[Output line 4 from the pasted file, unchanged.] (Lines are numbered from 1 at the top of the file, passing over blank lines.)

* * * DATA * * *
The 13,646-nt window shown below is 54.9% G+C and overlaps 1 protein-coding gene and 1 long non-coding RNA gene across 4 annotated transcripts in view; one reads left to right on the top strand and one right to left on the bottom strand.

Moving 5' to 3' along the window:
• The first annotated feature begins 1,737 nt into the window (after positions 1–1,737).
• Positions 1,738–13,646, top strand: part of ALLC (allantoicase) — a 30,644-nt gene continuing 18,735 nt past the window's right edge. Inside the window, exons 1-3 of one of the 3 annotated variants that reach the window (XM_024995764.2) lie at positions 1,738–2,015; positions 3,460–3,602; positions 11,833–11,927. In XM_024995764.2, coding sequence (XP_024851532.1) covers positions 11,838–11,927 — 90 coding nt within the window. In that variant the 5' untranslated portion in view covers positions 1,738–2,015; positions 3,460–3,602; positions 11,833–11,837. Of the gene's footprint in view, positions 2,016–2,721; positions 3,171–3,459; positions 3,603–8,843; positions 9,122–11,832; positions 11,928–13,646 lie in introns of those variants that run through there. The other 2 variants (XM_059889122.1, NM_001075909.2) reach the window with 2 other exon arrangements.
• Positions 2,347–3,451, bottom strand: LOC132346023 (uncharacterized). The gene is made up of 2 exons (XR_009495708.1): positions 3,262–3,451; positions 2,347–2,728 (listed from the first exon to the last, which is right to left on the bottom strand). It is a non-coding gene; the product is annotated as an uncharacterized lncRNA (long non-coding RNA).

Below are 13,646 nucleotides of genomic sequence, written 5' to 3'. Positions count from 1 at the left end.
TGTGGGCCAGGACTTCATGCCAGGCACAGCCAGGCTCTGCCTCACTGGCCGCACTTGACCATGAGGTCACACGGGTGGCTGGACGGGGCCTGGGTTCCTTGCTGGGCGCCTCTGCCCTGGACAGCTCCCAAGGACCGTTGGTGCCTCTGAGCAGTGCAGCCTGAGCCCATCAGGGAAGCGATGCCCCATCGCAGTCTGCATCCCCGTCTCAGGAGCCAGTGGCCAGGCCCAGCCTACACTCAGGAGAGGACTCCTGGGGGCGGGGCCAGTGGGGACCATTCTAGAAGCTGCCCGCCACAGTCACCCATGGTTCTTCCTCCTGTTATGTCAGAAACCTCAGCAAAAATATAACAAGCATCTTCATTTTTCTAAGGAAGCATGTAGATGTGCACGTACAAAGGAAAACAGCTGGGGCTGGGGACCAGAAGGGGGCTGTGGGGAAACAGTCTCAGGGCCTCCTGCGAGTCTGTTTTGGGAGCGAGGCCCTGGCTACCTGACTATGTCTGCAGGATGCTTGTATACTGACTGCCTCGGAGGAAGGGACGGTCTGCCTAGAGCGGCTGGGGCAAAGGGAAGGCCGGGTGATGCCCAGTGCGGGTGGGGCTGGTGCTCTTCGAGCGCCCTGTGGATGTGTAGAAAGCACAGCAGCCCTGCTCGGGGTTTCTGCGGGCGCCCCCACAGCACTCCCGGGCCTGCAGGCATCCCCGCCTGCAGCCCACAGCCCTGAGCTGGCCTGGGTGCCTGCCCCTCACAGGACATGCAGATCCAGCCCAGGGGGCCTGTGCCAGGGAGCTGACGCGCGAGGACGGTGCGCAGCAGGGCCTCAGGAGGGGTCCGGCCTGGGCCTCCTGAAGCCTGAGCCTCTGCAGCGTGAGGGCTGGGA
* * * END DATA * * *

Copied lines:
• Positions 1,738–13,646, top strand: part of ALLC (allantoicase) — a 30,644-nt gene continuing 18,735 nt past the window's right edge. Inside the window, exons 1-3 of one of the 3 annotated variants that reach the window (XM_024995764.2) lie at positions 1,738–2,015; positions 3,460–3,602; positions 11,833–11,927. In XM_024995764.2, coding sequence (XP_024851532.1) covers positions 11,838–11,927 — 90 coding nt within the window. In that variant the 5' untranslated portion in view covers positions 1,738–2,015; positions 3,460–3,602; positions 11,833–11,837. Of the gene's footprint in view, positions 2,016–2,721; positions 3,171–3,459; positions 3,603–8,843; positions 9,122–11,832; positions 11,928–13,646 lie in introns of those variants that run through there. The other 2 variants (XM_059889122.1, NM_001075909.2) reach the window with 2 other exon arrangements.